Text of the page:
• March 3, 2024

Industry Braces for Reduced Nicotine Policy

 Industry Braces for Reduced Nicotine Policy
Photo: chones

The Biden administration intends to pursue a policy requiring tobacco companies to reduce the nicotine in all cigarettes sold in the U.S. to minimally or nonaddictive levels, reports The Wall Street Journal, citing people familiar with the matter. The policy could be announced as early as this week.

Health advocates have long pushed for lower nicotine levels, arguing that it would prevent future generations from becoming addicted to cigarettes, and prompt current smokers to quit. In 2009, the Family Smoking Prevention and Tobacco Control Act authorized the Food and Drug Administration to mandate such a change—with the stipulation that the policy be based on scientific evidence.

Research funded by the FDA and National Institutes of Health has shown that when nicotine was nearly eliminated in cigarettes, smokers were more likely to quit or seek their nicotine fix from less harmful alternatives such as e-cigarettes or gum compared with smokers who continued using cigarettes with normal nicotine levels.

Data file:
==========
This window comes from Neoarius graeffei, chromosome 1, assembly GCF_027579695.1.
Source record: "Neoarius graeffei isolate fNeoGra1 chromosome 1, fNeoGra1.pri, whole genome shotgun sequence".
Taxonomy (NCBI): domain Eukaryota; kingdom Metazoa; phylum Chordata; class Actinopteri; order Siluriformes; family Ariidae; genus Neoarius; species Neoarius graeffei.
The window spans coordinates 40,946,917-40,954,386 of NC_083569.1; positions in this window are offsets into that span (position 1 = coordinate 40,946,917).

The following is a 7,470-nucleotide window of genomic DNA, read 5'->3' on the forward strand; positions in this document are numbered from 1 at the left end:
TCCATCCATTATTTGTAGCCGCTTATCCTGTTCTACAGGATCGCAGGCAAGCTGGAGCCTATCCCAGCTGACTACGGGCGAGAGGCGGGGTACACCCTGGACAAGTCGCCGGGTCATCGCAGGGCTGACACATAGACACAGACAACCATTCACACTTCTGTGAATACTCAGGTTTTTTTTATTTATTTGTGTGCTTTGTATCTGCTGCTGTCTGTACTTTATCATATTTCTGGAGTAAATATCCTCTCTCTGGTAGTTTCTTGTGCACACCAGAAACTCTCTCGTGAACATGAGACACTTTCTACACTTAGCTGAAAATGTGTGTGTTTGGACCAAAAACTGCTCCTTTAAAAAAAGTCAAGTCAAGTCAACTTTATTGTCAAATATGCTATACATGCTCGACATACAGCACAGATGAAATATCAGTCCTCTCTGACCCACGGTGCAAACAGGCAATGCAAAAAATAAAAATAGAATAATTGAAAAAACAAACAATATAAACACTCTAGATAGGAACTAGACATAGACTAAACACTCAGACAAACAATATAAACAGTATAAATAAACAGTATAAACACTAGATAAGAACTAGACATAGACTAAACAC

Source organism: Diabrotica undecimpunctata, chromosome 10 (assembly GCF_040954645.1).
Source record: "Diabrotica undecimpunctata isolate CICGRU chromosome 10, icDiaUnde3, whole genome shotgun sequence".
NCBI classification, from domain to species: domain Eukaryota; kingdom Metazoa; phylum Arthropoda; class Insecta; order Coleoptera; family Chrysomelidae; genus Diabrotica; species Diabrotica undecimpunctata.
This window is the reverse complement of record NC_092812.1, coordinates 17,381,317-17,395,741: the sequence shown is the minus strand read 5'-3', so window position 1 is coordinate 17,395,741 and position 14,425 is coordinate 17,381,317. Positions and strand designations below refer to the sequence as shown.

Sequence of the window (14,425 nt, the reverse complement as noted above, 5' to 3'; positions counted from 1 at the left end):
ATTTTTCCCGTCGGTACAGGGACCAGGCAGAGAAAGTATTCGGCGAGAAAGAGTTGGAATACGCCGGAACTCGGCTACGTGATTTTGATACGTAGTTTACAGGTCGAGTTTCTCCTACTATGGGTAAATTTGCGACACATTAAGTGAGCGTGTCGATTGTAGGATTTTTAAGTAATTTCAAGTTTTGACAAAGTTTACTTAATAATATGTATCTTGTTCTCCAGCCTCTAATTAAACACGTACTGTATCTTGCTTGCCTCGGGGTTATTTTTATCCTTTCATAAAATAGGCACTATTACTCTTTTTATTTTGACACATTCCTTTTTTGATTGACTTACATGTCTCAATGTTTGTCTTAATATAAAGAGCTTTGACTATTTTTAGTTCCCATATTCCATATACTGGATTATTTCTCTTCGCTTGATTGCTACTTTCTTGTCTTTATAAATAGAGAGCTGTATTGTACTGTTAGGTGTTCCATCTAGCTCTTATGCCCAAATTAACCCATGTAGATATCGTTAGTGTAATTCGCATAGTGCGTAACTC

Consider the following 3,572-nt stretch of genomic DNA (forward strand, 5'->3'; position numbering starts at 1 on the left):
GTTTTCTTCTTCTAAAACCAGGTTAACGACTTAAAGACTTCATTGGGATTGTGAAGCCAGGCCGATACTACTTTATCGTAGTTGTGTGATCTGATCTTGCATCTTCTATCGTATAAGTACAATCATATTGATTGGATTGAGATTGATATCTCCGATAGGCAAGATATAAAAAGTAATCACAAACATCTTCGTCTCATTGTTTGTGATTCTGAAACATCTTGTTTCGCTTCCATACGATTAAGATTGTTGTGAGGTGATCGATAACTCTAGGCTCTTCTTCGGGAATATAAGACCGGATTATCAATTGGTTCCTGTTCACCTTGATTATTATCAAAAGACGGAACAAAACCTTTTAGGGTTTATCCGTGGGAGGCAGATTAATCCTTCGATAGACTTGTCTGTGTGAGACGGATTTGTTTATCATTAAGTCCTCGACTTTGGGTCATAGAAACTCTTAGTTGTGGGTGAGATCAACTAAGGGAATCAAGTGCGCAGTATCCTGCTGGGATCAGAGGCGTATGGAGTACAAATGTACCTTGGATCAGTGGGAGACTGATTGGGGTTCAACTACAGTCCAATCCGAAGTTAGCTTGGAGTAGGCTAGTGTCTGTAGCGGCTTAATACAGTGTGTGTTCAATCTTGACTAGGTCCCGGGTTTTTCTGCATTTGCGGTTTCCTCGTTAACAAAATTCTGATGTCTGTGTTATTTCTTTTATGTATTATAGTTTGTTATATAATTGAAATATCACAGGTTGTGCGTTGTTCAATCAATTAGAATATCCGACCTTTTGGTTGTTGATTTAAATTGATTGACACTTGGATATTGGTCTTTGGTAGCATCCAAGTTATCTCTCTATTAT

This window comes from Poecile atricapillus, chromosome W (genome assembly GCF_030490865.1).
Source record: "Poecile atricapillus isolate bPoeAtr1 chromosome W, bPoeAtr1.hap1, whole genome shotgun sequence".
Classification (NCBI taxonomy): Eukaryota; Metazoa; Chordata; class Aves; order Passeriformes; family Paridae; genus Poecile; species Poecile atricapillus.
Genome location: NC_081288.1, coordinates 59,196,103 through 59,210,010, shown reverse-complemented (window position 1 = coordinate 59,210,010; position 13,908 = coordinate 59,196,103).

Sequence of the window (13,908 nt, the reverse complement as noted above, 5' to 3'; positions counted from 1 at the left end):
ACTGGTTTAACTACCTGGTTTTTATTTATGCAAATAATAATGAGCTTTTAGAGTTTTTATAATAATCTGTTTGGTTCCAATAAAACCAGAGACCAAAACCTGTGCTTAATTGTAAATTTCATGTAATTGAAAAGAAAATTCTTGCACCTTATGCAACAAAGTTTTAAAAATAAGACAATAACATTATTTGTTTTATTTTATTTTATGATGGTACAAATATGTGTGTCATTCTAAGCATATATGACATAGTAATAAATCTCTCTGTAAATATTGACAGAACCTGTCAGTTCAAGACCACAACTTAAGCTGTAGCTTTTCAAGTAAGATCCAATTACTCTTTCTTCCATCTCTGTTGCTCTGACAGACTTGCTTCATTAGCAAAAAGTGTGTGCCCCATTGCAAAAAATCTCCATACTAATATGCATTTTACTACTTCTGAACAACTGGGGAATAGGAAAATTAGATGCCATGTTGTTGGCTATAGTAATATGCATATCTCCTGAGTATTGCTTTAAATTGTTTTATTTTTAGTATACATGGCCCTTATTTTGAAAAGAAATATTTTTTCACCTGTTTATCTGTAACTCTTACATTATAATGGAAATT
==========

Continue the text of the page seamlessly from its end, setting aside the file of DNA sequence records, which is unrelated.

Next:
According to estimates published in the New England Journal of Medicine, mandating a reduction of nicotine levels in cigarettes to very low levels would prompt an additional 5 million adult smokers to quit within a year of implementation.

The tobacco industry has cautioned that a reduced-nicotine mandate will lead people to smoke more, rather than less, because smokers would need a larger number of cigarettes to satisfy their nicotine cravings. This, in turn, would cause them to inhale more of the cancer-causing substances generated by combustion. Critics have also warned that requiring low-nicotine cigarettes would boost the illicit tobacco market.

If the low-nicotine policy is indeed announced this week, it will still take several years to come into force. The FDA first must publish a proposed rule, then invite public comments before publishing a final rule. Tobacco companies could then challenge the rule in court, which could further delay the policy’s implementation.